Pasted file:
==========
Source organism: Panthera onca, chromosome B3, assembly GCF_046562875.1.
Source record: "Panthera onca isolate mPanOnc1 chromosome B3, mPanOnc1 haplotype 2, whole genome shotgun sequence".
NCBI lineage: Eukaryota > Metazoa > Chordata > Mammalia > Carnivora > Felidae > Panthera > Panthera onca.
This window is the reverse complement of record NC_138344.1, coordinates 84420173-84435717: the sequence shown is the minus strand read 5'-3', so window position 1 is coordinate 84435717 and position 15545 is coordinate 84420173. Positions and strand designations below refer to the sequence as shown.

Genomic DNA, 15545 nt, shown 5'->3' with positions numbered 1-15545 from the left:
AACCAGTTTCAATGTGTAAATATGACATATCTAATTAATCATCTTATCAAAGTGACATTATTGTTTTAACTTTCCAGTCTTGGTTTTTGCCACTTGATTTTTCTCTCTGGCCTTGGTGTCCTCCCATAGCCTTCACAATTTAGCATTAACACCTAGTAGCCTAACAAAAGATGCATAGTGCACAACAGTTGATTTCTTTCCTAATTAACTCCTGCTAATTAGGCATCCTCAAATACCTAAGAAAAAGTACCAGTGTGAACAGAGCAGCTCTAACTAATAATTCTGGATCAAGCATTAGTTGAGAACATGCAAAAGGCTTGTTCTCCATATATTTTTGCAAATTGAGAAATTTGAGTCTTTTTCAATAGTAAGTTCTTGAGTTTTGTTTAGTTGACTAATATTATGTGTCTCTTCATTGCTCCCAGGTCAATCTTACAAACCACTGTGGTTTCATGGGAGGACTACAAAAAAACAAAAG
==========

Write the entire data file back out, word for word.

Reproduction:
Source organism: Panthera onca, chromosome B3, assembly GCF_046562875.1.
Source record: "Panthera onca isolate mPanOnc1 chromosome B3, mPanOnc1 haplotype 2, whole genome shotgun sequence".
NCBI lineage: Eukaryota > Metazoa > Chordata > Mammalia > Carnivora > Felidae > Panthera > Panthera onca.
This window is the reverse complement of record NC_138344.1, coordinates 84420173-84435717: the sequence shown is the minus strand read 5'-3', so window position 1 is coordinate 84435717 and position 15545 is coordinate 84420173. Positions and strand designations below refer to the sequence as shown.

Genomic DNA, 15545 nt, shown 5'->3' with positions numbered 1-15545 from the left:
AACCAGTTTCAATGTGTAAATATGACATATCTAATTAATCATCTTATCAAAGTGACATTATTGTTTTAACTTTCCAGTCTTGGTTTTTGCCACTTGATTTTTCTCTCTGGCCTTGGTGTCCTCCCATAGCCTTCACAATTTAGCATTAACACCTAGTAGCCTAACAAAAGATGCATAGTGCACAACAGTTGATTTCTTTCCTAATTAACTCCTGCTAATTAGGCATCCTCAAATACCTAAGAAAAAGTACCAGTGTGAACAGAGCAGCTCTAACTAATAATTCTGGATCAAGCATTAGTTGAGAACATGCAAAAGGCTTGTTCTCCATATATTTTTGCAAATTGAGAAATTTGAGTCTTTTTCAATAGTAAGTTCTTGAGTTTTGTTTAGTTGACTAATATTATGTGTCTCTTCATTGCTCCCAGGTCAATCTTACAAACCACTGTGGTTTCATGGGAGGACTACAAAAAAACAAAAG